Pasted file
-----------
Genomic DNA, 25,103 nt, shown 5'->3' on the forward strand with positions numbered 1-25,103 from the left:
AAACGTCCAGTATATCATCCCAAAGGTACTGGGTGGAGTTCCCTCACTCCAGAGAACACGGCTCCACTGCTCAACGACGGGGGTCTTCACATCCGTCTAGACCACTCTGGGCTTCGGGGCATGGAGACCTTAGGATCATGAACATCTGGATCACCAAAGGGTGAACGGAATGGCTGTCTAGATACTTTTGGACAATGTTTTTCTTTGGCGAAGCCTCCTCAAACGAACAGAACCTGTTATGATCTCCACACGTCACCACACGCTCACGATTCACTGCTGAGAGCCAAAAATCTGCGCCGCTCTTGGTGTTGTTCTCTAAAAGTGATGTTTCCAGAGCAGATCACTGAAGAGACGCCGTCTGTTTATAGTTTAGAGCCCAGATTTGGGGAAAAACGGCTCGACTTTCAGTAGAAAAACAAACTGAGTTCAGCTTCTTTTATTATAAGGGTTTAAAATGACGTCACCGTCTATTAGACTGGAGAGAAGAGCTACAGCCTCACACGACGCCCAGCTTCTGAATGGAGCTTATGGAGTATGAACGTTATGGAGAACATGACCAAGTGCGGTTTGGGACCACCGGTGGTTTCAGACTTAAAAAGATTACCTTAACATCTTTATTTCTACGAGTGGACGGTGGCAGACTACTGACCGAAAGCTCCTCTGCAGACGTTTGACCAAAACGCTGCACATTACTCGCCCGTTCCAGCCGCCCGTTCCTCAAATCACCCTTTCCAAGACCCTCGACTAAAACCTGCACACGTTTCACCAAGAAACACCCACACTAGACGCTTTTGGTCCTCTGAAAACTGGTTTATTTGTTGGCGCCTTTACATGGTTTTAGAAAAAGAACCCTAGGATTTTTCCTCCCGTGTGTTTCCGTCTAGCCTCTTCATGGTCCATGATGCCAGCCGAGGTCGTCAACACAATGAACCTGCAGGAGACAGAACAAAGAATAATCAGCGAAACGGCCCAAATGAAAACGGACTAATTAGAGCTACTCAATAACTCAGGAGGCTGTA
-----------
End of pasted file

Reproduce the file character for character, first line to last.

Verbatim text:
Genomic DNA, 25,103 nt, shown 5'->3' on the forward strand with positions numbered 1-25,103 from the left:
AAACGTCCAGTATATCATCCCAAAGGTACTGGGTGGAGTTCCCTCACTCCAGAGAACACGGCTCCACTGCTCAACGACGGGGGTCTTCACATCCGTCTAGACCACTCTGGGCTTCGGGGCATGGAGACCTTAGGATCATGAACATCTGGATCACCAAAGGGTGAACGGAATGGCTGTCTAGATACTTTTGGACAATGTTTTTCTTTGGCGAAGCCTCCTCAAACGAACAGAACCTGTTATGATCTCCACACGTCACCACACGCTCACGATTCACTGCTGAGAGCCAAAAATCTGCGCCGCTCTTGGTGTTGTTCTCTAAAAGTGATGTTTCCAGAGCAGATCACTGAAGAGACGCCGTCTGTTTATAGTTTAGAGCCCAGATTTGGGGAAAAACGGCTCGACTTTCAGTAGAAAAACAAACTGAGTTCAGCTTCTTTTATTATAAGGGTTTAAAATGACGTCACCGTCTATTAGACTGGAGAGAAGAGCTACAGCCTCACACGACGCCCAGCTTCTGAATGGAGCTTATGGAGTATGAACGTTATGGAGAACATGACCAAGTGCGGTTTGGGACCACCGGTGGTTTCAGACTTAAAAAGATTACCTTAACATCTTTATTTCTACGAGTGGACGGTGGCAGACTACTGACCGAAAGCTCCTCTGCAGACGTTTGACCAAAACGCTGCACATTACTCGCCCGTTCCAGCCGCCCGTTCCTCAAATCACCCTTTCCAAGACCCTCGACTAAAACCTGCACACGTTTCACCAAGAAACACCCACACTAGACGCTTTTGGTCCTCTGAAAACTGGTTTATTTGTTGGCGCCTTTACATGGTTTTAGAAAAAGAACCCTAGGATTTTTCCTCCCGTGTGTTTCCGTCTAGCCTCTTCATGGTCCATGATGCCAGCCGAGGTCGTCAACACAATGAACCTGCAGGAGACAGAACAAAGAATAATCAGCGAAACGGCCCAAATGAAAACGGACTAATTAGAGCTACTCAATAACTCAGGAGGCTGTA